Dark Matter and the Dinosaurs by Lisa Randall

    I was excited to start reading Dark Matter and the Dinosaurs because I’ve seen it around a few places and for whatever reason I wanted to start reading a couple books on the dinosaurs. Essentially, this book is a grand explanation of a new theory that the author and her colleagues are putting forward regarding dark matter, namely that there is a plane of dark matter conforming roughly inside the Milky Way. The gravitational effects of this disk of dark matter then may alter Oort cloud objects around the solar system on a periodic basis which then leads to potentially more Earth impacts from these objects. The period of this movement through the dark matter disk would also match up with the K-Pg extinction event. (The asteroid impact that wiped out the dinosaurs among many other species of life on Earth.)

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    This book deals with quite a bit of science in it. While the author does do a good job at explaining the cosmology, physics, astronomy, astrophysics, etc. that is in the book, it is simply too much. A majority of the book is explaining scientific principles and theories and setting the context of her own new theory. Many tangents are explored and if there is long way to explain something it is always taken in lieu of a shorter route of thought. While some of this was necessary, much of it probably could have been left out or at least condensed.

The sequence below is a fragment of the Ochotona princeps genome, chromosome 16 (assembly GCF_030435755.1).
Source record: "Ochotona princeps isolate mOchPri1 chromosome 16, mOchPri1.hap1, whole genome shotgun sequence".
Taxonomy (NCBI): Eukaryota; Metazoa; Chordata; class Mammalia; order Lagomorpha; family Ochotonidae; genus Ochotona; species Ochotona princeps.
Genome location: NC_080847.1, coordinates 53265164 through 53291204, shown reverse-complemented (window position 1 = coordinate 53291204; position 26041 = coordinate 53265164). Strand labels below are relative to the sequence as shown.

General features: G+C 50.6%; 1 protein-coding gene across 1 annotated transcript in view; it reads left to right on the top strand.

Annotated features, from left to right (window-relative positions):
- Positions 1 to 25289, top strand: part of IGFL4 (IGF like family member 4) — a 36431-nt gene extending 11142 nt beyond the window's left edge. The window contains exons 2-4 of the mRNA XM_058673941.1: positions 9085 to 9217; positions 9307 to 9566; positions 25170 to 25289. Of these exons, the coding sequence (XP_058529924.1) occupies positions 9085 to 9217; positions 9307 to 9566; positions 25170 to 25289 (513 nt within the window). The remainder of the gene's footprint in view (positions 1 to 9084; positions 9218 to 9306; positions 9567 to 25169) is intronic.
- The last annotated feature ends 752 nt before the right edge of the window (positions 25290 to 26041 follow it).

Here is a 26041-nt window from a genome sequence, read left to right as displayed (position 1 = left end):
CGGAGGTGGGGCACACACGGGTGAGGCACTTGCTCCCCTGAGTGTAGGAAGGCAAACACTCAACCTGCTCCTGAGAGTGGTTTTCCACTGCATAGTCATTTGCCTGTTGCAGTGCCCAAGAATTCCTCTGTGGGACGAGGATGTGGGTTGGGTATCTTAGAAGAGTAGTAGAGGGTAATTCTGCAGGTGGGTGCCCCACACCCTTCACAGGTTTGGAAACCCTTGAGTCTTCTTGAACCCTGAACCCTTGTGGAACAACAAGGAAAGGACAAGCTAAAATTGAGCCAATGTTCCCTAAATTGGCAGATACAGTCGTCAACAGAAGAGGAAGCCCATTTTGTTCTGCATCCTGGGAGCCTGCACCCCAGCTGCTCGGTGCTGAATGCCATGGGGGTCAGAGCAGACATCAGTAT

On the plus side, as stated earlier, most everything is explained quite thoroughly so someone who has not studied particle physics can still follow along. Also, very new and recent technologies and studies are detailed and examined in the book (though it could be argued that not all of them really needed to be brought up and only added to the length of the book.) The theory put forth is intriguing and the author does a particularly good job explaining dark matter and what it could be and what it isn’t. She also dispels quite a few myths and popular assumptions about dark matter. Lastly, I found her chapters regarding the discovery and acceptance of the Chicxulub impact as very interesting and readable (even if they were a little roundabout.)
    Overall, Dark Matter and the Dinosaurs put forth a new theory and explained dark matter in a clear way. However, there really was an overabundance of science (from multiple disciplines) throughout the book and the page count could definitely have been reduced significantly and explained the theory. Still, this book was a good work of scientific nonfiction and much can be learned from this book.
     3.5 out of 5 stars.